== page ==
Saving the CEO

By: Jenny Holiday

He’s making a list... and breaking every rule on it...

Real estate mogul Jack Winter has rules. Lots of rules. After all, a man doesn’t build an empire without a little discipline. And on page one of the rulebook? Don’t sleep with your employees. Especially when there’s a multimillion dollar real estate deal at stake...

Luckily for Jack, Cassie James isn’t really his employee. She’s a hot bartender who just happens to be the math genius he needs, and if they share a wicked chemistry? Well, that’s just a sexy little perk. So they strike a deal: Cassie helps Jack with the merger. And until the deal goes through at Christmas, they can indulge every sexy little impulse they desire.

But the more rules Jack makes, the more he seems to break...





Saving the CEO




Jenny Holiday







Chapter One


“Ebenezer is here!”

Cassie’s head shot up from the bar, where she’d been methodically slicing lemons. “No way! It’s only Tuesday!”

Ebenezer ate dinner at Edward’s every Wednesday, Thursday, and Friday. Not on Tuesdays. Never on Tuesdays.

“I know!” squealed Sara, one of the servers, the one who was nicest to Cassie. The wait staff knew Cassie hadn’t earned her job as the weeknight bartender—she was a friend of the owner—and some of them resented it. Unlike the rest of them, she did not engage in the bleaching and dieting and grooming required to earn tips at a high-end place like Edward’s, but the servers had to tip her out just the same. Cassie got it. In their shoes, she’d probably resent it too.

“And his table isn’t free!” Sara whispered, “Because it’s Tuesday!”

Cassie didn’t bother stifling a dreamy sigh as she watched Edward’s most reliable customer in discussion with Camille, the hostess—the one who was meanest to her. There was no need to hide her admiration because they all loved Ebenezer a little bit. Probably not least because he was the World’s Best Tipper. Fifty percent, every single time. Even Cassie, who as bartender was tipped out only a small percentage of what the servers took in, saw the difference on an Ebenezer night.

So, a good tipper, yes, but the girls also loved Ebenezer because he was beautiful. A beautiful enigma. A man of habit, obviously, given his regular Wednesday through Friday appearances stretching back almost two years. But beyond that, no one knew anything about him, not really, other than that he was some sort of real estate tycoon. The servers reported that he was perfectly polite. But despite his impeccable manners, or perhaps because of them, he came across as cold. Never said anything more than was strictly required. He’d answer small-talkish sorts of questions, but in a way that made the asker feel she’d stepped out of line, never offering a real glimpse into his life. Sara had been conducting experiments on him, to see if anything she did—or didn’t do—would affect the seemingly inviolable fifty percent tip. So far, no. Whether they spoke only about his order—which, unlike most regulars, was never the same—or whether she shamelessly pried and he doggedly but politely shut her down, the end result was the same. A sky-high bill, thanks in no small part to the glass of ridiculously marked-up single malt scotch he started with, and a fifty percent tip.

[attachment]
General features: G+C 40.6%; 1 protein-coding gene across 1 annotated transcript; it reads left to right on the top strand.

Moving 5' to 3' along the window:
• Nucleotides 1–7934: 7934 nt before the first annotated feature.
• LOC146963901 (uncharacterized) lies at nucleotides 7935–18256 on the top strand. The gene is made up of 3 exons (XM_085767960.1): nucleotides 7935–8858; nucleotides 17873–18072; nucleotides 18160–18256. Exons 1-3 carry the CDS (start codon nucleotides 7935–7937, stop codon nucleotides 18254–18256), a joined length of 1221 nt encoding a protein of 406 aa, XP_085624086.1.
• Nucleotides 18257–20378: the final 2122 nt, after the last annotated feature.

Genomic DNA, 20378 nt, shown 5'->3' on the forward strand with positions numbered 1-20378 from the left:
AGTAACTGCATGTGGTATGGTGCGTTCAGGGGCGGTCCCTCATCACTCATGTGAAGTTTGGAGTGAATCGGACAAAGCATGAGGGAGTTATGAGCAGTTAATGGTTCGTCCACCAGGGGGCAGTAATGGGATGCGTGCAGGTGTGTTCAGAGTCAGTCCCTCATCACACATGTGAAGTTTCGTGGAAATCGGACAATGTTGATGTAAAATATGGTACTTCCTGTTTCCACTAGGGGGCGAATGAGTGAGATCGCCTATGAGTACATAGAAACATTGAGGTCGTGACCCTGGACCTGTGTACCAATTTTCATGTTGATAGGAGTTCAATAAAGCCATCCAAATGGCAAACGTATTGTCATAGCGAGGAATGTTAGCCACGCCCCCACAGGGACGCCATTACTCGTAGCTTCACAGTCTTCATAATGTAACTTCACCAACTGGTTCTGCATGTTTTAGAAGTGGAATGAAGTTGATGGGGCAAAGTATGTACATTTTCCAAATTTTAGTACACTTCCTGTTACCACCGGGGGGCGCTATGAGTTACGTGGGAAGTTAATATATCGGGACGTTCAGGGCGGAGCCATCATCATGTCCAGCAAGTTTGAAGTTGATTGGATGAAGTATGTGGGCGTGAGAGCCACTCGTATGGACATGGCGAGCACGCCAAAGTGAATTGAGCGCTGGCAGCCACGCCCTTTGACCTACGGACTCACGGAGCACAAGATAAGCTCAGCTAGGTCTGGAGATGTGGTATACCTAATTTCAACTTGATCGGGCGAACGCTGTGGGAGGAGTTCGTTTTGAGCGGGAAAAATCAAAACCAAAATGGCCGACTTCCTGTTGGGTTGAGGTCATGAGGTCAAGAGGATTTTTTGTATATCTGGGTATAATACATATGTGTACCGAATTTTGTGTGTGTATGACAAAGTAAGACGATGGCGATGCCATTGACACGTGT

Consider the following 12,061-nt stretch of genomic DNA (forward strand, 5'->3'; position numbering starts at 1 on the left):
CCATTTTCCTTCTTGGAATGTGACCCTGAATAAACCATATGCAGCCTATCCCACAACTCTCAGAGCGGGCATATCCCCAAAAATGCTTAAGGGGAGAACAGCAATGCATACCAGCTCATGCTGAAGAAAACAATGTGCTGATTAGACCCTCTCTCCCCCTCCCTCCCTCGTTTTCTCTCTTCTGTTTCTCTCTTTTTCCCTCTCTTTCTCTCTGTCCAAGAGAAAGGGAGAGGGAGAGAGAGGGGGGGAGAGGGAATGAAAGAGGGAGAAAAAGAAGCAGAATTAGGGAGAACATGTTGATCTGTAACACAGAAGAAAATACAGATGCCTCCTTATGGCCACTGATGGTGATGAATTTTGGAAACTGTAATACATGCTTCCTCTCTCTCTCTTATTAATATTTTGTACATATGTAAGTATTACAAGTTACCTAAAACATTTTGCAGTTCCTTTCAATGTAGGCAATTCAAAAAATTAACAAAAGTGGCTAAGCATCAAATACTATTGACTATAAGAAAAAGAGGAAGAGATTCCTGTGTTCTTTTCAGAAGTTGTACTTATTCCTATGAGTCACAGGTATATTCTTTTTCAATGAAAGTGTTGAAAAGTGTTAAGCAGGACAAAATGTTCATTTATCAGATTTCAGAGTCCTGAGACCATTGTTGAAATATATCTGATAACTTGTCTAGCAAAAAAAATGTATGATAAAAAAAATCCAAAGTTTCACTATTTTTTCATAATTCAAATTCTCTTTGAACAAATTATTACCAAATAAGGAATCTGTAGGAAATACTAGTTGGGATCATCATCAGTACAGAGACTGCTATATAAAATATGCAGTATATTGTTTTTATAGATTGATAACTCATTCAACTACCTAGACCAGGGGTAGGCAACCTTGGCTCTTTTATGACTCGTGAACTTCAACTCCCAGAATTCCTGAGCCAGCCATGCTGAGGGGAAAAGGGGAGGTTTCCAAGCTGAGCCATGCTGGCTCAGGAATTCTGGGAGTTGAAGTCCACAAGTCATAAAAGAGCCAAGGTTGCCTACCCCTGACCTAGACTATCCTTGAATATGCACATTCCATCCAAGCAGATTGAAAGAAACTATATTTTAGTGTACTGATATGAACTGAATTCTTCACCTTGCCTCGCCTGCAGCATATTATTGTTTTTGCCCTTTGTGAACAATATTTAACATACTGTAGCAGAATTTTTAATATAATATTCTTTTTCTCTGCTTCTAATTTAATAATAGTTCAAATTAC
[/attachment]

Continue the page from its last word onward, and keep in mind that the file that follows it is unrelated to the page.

“He’s entertaining enough on a normal night,” Cassie whispered with a grin. “On a Tuesday night when his table is taken?” She looked to the sky and made a silly “jazz hands” motion that earned her an answering grin from Sara.

But the truth was that Ebenezer wasn’t inherently that entertaining. Any given night produced a customer who provided more drama—a steak sent back three times, a bottle of 1985 Cabernet Sauvignon three-quarters drunk and then sent back for being corked.

Ebenezer never generated that kind of drama. They all just made it up to fill in the blanks in his mysterious persona. His name wasn’t even Ebenezer. Of course it wasn’t Ebenezer! He had a perfectly normal name they’d gleaned from his credit card—Cassie just couldn’t remember it.

Whatever it was, it was not as exciting as the story they’d made up that earned him his nickname. He always worked through dinner, spreading out papers, tapping through documents on his iPad. That, combined with his expensive, exquisitely tailored suits, and the fact that he was always alone, inspired Cassie to name him. Last December he’d strolled in alone, with his spreadsheets and his devices, and she thought, “He’s accumulating his chains.” But she didn’t say that. She’d just burst out the moniker Ebenezer Scrooge, and the rest of them, who had probably never read the book, embraced the alias. It stuck, even though Cassie protested that the actual Scrooge would never have left a fifty percent tip.

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